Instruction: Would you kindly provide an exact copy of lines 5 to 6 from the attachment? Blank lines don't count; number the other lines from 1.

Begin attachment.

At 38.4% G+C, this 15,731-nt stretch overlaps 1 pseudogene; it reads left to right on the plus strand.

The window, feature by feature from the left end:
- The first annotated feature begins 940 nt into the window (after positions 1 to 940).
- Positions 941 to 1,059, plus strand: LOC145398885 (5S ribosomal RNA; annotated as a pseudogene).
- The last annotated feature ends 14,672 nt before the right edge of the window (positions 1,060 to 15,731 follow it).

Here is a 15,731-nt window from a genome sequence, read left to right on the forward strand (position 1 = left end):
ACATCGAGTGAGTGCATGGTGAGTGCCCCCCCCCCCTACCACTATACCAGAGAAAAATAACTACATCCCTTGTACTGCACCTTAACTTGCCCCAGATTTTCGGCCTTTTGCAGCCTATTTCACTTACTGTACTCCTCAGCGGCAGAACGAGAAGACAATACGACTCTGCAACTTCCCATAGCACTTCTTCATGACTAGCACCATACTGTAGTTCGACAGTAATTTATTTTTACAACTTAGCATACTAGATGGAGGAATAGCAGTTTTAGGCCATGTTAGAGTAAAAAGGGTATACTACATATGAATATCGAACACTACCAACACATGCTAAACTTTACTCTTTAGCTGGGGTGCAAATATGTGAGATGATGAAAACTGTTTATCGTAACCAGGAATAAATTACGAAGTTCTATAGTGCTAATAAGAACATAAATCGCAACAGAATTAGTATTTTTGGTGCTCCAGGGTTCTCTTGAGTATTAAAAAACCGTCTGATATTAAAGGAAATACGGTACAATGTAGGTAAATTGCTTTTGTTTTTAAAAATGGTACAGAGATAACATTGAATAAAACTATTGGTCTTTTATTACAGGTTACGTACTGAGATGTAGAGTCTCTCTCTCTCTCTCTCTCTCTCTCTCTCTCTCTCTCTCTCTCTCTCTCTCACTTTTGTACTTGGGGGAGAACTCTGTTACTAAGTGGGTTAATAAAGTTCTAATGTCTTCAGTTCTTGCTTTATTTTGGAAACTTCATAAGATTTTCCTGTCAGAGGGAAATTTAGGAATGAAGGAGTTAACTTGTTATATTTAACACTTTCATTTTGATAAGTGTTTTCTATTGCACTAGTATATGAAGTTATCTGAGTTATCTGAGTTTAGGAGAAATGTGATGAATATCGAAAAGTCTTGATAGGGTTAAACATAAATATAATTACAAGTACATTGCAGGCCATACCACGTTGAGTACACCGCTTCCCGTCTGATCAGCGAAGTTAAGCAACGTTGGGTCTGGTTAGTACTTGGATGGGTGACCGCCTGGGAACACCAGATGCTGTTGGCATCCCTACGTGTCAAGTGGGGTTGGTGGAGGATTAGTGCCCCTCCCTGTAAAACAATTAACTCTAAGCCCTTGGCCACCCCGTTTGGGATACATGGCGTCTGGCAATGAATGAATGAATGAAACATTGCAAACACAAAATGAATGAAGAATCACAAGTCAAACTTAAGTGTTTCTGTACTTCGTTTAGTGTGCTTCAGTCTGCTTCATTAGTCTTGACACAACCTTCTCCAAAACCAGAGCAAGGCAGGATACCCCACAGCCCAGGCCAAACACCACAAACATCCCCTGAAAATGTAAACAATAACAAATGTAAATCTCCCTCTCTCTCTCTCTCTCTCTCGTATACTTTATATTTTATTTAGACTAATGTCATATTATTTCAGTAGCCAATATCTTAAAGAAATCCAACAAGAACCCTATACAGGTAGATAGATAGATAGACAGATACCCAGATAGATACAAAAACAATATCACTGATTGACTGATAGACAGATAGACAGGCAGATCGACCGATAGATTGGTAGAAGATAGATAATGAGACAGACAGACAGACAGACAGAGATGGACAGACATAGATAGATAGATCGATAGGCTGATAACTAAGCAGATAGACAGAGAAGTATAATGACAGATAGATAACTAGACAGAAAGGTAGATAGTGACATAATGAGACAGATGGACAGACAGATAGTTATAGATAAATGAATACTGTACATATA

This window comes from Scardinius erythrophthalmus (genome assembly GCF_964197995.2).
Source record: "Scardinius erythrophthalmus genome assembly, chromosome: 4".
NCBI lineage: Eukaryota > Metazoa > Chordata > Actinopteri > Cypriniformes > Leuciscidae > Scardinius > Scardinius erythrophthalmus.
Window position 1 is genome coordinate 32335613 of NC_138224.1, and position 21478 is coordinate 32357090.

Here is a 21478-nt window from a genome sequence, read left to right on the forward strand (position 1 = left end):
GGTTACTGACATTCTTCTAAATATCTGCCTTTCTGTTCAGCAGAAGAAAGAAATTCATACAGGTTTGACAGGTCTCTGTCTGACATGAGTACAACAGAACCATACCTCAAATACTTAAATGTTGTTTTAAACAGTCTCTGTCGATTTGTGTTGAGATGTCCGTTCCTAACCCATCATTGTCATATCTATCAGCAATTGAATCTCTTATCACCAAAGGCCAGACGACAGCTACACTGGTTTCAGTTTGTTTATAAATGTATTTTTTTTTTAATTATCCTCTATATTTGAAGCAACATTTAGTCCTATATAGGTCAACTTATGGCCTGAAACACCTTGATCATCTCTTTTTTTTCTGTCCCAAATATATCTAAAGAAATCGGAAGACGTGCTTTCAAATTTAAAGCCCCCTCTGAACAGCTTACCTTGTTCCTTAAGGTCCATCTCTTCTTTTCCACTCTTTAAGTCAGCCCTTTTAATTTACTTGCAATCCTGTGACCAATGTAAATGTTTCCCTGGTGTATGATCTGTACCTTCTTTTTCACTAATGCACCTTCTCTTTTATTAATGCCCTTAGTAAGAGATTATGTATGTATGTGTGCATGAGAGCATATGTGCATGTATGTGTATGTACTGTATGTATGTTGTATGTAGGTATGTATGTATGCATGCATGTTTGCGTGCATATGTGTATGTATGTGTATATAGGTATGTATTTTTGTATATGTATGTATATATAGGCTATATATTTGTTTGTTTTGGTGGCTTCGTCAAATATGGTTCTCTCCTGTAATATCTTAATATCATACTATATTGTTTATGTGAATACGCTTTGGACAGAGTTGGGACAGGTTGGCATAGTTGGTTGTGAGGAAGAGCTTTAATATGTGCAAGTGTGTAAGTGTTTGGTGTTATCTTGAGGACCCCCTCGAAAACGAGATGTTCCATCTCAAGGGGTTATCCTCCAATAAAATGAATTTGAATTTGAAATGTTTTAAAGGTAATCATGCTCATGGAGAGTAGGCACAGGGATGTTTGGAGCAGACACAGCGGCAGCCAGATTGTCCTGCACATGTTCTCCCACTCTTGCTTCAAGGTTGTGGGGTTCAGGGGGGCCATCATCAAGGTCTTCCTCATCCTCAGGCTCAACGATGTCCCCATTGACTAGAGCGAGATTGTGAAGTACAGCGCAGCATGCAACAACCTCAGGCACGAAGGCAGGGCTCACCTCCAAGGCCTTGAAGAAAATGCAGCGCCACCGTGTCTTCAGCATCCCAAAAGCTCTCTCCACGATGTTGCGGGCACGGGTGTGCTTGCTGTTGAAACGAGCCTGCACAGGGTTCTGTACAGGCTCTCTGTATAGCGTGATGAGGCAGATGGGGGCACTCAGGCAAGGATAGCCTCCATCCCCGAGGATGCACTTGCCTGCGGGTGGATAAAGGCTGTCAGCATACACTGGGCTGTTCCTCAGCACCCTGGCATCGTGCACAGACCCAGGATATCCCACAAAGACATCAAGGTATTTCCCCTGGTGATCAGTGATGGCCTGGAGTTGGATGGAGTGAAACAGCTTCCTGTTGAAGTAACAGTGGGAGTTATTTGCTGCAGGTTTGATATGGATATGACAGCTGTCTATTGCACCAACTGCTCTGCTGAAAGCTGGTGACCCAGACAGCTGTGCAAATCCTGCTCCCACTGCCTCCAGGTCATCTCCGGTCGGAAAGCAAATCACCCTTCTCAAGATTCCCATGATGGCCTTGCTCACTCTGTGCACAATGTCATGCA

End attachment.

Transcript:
- The last annotated feature ends 14,672 nt before the right edge of the window (positions 1,060 to 15,731 follow it).

Here is a 15,731-nt window from a genome sequence, read left to right on the forward strand (position 1 = left end):